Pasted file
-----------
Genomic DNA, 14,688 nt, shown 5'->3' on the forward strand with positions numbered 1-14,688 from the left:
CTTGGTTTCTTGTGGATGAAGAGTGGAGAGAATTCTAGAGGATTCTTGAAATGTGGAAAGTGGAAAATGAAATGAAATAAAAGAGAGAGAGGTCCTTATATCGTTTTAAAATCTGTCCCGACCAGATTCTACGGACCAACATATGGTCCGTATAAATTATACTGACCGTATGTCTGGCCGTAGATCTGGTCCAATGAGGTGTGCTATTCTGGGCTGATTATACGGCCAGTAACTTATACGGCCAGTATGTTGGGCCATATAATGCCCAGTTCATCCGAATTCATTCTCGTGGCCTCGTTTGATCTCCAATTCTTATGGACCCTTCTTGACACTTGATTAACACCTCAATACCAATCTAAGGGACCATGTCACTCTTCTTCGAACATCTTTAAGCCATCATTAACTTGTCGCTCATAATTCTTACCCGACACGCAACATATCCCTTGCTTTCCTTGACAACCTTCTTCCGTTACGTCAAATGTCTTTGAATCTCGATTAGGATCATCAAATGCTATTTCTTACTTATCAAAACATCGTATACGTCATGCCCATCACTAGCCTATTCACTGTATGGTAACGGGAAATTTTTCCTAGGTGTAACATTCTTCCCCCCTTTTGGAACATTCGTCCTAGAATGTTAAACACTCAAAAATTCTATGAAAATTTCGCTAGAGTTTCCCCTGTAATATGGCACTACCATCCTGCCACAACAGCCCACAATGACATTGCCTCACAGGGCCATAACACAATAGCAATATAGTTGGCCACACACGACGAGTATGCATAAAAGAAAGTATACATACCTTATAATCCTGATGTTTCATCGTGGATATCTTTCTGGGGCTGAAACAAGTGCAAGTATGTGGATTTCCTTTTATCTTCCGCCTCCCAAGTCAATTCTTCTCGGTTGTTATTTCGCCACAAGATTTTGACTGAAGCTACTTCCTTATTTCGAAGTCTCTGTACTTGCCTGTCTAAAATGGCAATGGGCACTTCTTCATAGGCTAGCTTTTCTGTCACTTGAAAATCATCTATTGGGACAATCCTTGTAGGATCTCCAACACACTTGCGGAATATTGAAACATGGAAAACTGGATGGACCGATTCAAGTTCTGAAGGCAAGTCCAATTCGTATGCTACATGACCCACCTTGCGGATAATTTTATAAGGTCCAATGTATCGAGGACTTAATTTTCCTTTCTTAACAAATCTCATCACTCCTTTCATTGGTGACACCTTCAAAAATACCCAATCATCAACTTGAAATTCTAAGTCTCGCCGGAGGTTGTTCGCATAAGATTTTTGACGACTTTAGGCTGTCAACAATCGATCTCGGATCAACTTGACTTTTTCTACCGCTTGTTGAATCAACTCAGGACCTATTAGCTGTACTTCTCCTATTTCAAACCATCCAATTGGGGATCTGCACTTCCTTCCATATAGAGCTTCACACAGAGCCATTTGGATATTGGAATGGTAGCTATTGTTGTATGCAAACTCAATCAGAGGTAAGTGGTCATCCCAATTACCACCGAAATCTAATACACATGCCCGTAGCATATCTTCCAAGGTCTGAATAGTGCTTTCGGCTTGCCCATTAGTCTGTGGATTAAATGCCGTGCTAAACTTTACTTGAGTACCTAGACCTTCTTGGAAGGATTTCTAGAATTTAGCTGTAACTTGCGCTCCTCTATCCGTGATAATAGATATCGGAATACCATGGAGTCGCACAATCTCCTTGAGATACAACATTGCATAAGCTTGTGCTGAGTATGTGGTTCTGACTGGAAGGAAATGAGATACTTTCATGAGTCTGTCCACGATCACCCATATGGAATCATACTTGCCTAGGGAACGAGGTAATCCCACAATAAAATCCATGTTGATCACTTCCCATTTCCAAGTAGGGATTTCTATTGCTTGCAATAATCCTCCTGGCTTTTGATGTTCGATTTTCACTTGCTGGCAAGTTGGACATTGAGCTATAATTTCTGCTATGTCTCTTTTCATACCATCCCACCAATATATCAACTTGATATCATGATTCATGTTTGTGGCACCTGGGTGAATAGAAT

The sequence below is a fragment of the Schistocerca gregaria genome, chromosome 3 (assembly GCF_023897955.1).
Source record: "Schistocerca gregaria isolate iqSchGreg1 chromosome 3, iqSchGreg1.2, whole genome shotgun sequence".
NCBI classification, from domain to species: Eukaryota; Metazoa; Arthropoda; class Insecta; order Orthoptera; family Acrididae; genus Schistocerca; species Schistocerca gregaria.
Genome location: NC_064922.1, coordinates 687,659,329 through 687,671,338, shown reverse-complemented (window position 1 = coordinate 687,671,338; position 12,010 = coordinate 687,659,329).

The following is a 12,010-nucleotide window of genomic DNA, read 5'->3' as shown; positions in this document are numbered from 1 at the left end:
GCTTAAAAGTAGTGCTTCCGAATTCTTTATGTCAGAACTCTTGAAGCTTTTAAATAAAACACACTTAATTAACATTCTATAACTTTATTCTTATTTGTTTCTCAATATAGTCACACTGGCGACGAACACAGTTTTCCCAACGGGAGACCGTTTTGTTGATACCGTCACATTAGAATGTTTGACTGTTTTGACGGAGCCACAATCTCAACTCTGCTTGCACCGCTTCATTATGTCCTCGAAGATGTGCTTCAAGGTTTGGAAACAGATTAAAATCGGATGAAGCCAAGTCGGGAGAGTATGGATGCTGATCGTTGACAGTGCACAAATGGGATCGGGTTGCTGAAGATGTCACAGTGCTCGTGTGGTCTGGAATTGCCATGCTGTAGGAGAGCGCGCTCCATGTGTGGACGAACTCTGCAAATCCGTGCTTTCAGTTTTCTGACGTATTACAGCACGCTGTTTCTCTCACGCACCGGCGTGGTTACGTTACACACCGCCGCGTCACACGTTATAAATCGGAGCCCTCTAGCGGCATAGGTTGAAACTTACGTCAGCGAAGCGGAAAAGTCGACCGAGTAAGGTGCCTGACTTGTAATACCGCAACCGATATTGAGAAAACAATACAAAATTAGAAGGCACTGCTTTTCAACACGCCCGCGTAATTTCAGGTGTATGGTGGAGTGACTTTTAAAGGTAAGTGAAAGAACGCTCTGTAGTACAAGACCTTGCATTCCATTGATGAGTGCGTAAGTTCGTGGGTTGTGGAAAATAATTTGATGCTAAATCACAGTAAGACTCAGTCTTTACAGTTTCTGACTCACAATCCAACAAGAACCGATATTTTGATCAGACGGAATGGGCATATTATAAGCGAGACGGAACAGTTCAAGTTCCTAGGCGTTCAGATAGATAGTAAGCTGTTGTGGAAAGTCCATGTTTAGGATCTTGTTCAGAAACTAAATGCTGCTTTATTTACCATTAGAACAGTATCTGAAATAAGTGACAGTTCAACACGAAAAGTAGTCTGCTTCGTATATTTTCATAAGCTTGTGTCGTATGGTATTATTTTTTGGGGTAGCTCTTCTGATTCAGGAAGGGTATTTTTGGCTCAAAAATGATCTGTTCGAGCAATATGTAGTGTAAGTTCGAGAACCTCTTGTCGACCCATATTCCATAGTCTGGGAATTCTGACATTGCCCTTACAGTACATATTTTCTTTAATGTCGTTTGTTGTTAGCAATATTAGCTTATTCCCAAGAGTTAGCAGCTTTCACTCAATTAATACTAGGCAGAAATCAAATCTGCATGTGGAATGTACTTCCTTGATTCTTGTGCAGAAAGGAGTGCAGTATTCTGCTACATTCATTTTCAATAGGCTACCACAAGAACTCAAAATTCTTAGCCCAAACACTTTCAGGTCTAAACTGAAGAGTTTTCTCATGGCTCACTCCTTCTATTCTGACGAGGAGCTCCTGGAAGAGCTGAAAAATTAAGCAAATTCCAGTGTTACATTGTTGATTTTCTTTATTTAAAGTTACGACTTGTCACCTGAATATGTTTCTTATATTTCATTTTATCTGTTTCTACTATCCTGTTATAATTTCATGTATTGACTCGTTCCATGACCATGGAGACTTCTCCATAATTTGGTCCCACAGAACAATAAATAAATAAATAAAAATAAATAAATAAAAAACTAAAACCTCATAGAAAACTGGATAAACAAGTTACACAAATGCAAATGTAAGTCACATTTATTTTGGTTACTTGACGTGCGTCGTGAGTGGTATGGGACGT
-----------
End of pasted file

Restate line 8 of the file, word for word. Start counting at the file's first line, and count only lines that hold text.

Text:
GCTTAAAAGTAGTGCTTCCGAATTCTTTATGTCAGAACTCTTGAAGCTTTTAAATAAAACACACTTAATTAACATTCTATAACTTTATTCTTATTTGTTTCTCAATATAGTCACACTGGCGACGAACACAGTTTTCCCAACGGGAGACCGTTTTGTTGATACCGTCACATTAGAATGTTTGACTGTTTTGACGGAGCCACAATCTCAACTCTGCTTGCACCGCTTCATTATGTCCTCGAAGATGTGCTTCAAGGTTTGGAAACAGATTAAAATCGGATGAAGCCAAGTCGGGAGAGTATGGATGCTGATCGTTGACAGTGCACAAATGGGATCGGGTTGCTGAAGATGTCACAGTGCTCGTGTGGTCTGGAATTGCCATGCTGTAGGAGAGCGCGCTCCATGTGTGGACGAACTCTGCAAATCCGTGCTTTCAGTTTTCTGACGTATTACAGCACGCTGTTTCTCTCACGCACCGGCGTGGTTACGTTACACACCGCCGCGTCACACGTTATAAATCGGAGCCCTCTAGCGGCATAGGTTGAAACTTACGTCAGCGAAGCGGAAAAGTCGACCGAGTAAGGTGCCTGACTTGTAATACCGCAACCGATATTGAGAAAACAATACAAAATTAGAAGGCACTGCTTTTCAACACGCCCGCGTAATTTCAGGTGTATGGTGGAGTGACTTTTAAAGGTAAGTGAAAGAACGCTCTGTAGTACAAGACCTTGCATTCCATTGATGAGTGCGTAAGTTCGTGGGTTGTGGAAAATAATTTGATGCTAAATCACAGTAAGACTCAGTCTTTACAGTTTCTGACTCACAATCCAACAAGAACCGATATTTTGATCAGACGGAATGGGCATATTATAAGCGAGACGGAACAGTTCAAGTTCCTAGGCGTTCAGATAGATAGTAAGCTGTTGTGGAAAGTCCATGTTTAGGATCTTGTTCAGAAACTAAATGCTGCTTTATTTACCATTAGAACAGTATCTGAAATAAGTGACAGTTCAACACGAAAAGTAGTCTGCTTCGTATATTTTCATAAGCTTGTGTCGTATGGTATTATTTTTTGGGGTAGCTCTTCTGATTCAGGAAGGGTATTTTTGGCTCAAAAATGATCTGTTCGAGCAATATGTAGTGTAAGTTCGAGAACCTCTTGTCGACCCATATTCCATAGTCTGGGAATTCTGACATTGCCCTTACAGTACATATTTTCTTTAATGTCGTTTGTTGTTAGCAATATTAGCTTATTCCCAAGAGTTAGCAGCTTTCACTCAATTAATACTAGGCAGAAATCAAATCTGCATGTGGAATGTACTTCCTTGATTCTTGTGCAGAAAGGAGTGCAGTATTCTGCTACATTCATTTTCAATAGGCTACCACAAGAACTCAAAATTCTTAGCCCAAACACTTTCAGGTCTAAACTGAAGAGTTTTCTCATGGCTCACTCCTTCTATTCTGACGAGGAGCTCCTGGAAGAGCTGAAAAATTAAGCAAATTCCAGTGTTACATTGTTGATTTTCTTTATTTAAAGTTACGACTTGTCACCTGAATATGTTTCTTATATTTCATTTTATCTGTTTCTACTATCCTGTTATAATTTCATGTATTGACTCGTTCCATGACCATGGAGACTTCTCCATAATTTGGTCCCACAGAACAATAAATAAATAAATAAAAATAAATAAATAAAAAACTAAAACCTCATAGAAAACTGGATAAACAAGTTACACAAATGCAAATGTAAGTCACATTTATTTTGGTTACTTGACGTGCGTCGTGAGTGGTATGGGACGT